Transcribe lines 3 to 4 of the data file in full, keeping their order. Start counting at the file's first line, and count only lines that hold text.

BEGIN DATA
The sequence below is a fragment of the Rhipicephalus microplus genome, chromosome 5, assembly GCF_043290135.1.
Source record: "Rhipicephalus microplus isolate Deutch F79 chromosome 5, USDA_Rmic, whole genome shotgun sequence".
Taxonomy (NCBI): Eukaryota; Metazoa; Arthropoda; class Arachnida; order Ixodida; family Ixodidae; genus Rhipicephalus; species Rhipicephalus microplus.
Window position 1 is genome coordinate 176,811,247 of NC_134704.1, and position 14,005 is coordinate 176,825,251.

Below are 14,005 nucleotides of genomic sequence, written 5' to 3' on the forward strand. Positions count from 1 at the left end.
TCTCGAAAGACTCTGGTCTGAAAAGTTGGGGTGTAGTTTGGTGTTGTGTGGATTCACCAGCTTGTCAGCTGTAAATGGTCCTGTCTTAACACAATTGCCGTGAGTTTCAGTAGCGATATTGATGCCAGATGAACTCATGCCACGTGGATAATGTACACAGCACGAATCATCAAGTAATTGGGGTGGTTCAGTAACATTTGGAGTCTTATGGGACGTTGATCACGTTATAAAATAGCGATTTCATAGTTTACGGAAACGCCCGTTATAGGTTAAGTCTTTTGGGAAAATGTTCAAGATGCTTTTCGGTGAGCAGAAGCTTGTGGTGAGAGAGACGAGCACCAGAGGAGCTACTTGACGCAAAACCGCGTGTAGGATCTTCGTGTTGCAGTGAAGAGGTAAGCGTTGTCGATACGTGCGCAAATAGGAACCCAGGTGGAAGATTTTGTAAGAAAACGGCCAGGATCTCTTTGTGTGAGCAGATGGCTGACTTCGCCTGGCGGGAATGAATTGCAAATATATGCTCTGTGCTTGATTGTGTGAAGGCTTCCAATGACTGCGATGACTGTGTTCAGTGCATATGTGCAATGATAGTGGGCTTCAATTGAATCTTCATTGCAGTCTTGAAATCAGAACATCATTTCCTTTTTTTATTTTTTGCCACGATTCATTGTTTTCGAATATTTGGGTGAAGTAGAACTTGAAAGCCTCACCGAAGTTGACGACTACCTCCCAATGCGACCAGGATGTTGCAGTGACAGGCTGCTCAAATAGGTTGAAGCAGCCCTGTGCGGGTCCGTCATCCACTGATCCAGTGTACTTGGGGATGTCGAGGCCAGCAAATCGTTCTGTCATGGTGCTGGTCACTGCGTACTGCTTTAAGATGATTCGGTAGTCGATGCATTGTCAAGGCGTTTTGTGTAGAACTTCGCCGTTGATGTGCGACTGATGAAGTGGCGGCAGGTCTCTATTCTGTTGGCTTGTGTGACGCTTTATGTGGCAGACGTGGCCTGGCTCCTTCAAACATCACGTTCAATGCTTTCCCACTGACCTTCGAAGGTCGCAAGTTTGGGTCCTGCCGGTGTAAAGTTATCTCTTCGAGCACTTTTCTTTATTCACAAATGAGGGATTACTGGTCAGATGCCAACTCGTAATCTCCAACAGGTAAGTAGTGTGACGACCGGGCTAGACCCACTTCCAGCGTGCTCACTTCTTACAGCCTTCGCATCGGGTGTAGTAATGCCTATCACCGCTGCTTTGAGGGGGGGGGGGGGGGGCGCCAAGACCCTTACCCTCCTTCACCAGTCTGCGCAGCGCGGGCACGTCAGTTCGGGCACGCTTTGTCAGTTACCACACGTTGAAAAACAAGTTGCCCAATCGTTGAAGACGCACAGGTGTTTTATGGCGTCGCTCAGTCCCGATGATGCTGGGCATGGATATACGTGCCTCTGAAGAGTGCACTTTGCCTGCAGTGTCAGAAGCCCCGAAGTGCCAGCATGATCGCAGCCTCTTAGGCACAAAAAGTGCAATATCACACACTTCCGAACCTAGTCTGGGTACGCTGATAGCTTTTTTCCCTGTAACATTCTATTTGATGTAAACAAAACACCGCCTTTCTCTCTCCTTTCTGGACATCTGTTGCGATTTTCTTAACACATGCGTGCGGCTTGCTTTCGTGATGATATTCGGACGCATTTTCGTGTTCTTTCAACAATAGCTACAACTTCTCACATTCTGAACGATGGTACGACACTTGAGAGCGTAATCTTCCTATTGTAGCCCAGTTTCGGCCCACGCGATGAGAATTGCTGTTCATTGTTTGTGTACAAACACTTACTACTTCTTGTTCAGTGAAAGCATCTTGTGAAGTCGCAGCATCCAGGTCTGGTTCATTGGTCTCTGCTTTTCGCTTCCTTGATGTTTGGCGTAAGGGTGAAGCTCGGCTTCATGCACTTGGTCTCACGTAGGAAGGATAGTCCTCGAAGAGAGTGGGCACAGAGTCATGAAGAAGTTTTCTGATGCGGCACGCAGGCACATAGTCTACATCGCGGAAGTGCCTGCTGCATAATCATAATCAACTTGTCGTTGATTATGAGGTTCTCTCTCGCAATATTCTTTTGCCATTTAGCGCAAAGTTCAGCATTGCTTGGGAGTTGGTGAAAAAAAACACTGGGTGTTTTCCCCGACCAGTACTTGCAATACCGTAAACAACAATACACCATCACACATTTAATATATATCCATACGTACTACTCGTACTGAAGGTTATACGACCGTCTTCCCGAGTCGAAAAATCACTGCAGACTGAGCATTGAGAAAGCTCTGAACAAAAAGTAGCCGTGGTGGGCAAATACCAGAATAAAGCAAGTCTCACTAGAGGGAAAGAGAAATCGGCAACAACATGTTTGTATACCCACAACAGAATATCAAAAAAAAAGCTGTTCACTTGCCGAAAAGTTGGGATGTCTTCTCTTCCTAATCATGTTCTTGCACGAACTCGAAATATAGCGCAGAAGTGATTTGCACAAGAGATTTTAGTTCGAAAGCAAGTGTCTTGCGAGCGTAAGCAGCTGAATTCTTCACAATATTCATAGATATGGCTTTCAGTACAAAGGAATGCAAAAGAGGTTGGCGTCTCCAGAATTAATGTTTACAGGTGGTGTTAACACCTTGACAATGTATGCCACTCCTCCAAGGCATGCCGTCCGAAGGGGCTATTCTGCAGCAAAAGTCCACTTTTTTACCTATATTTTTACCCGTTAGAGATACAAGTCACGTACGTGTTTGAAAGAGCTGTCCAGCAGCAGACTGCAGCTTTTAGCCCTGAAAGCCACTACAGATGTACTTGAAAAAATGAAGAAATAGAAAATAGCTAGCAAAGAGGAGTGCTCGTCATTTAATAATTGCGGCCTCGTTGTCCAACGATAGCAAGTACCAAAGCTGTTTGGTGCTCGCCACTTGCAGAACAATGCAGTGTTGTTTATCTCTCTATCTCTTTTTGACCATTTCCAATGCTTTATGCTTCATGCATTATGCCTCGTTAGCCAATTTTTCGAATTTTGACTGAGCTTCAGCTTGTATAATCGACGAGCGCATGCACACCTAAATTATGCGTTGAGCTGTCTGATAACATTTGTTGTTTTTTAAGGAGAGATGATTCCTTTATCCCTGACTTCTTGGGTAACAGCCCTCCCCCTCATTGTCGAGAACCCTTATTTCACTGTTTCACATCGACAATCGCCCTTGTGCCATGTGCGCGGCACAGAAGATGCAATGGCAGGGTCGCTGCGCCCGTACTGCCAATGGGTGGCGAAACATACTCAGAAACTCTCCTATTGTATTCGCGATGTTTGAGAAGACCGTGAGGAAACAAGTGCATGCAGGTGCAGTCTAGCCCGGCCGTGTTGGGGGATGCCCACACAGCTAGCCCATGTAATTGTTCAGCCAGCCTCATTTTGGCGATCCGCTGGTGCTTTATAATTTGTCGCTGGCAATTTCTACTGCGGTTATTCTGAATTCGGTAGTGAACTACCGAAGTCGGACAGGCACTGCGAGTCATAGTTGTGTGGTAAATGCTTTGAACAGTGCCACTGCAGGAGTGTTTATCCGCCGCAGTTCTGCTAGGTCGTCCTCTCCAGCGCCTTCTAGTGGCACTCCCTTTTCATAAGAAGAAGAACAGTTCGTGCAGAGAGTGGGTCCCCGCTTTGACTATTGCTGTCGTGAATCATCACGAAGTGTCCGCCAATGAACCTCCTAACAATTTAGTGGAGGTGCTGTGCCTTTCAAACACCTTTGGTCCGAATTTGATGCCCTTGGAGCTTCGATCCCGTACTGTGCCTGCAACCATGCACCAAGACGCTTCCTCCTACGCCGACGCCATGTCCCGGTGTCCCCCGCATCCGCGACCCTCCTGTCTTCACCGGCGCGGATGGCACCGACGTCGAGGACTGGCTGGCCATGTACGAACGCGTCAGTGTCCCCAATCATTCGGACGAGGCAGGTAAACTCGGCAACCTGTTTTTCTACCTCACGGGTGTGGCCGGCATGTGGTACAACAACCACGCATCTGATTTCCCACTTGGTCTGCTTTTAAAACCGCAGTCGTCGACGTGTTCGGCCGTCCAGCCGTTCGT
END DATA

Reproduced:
Taxonomy (NCBI): Eukaryota; Metazoa; Arthropoda; class Arachnida; order Ixodida; family Ixodidae; genus Rhipicephalus; species Rhipicephalus microplus.
Window position 1 is genome coordinate 176,811,247 of NC_134704.1, and position 14,005 is coordinate 176,825,251.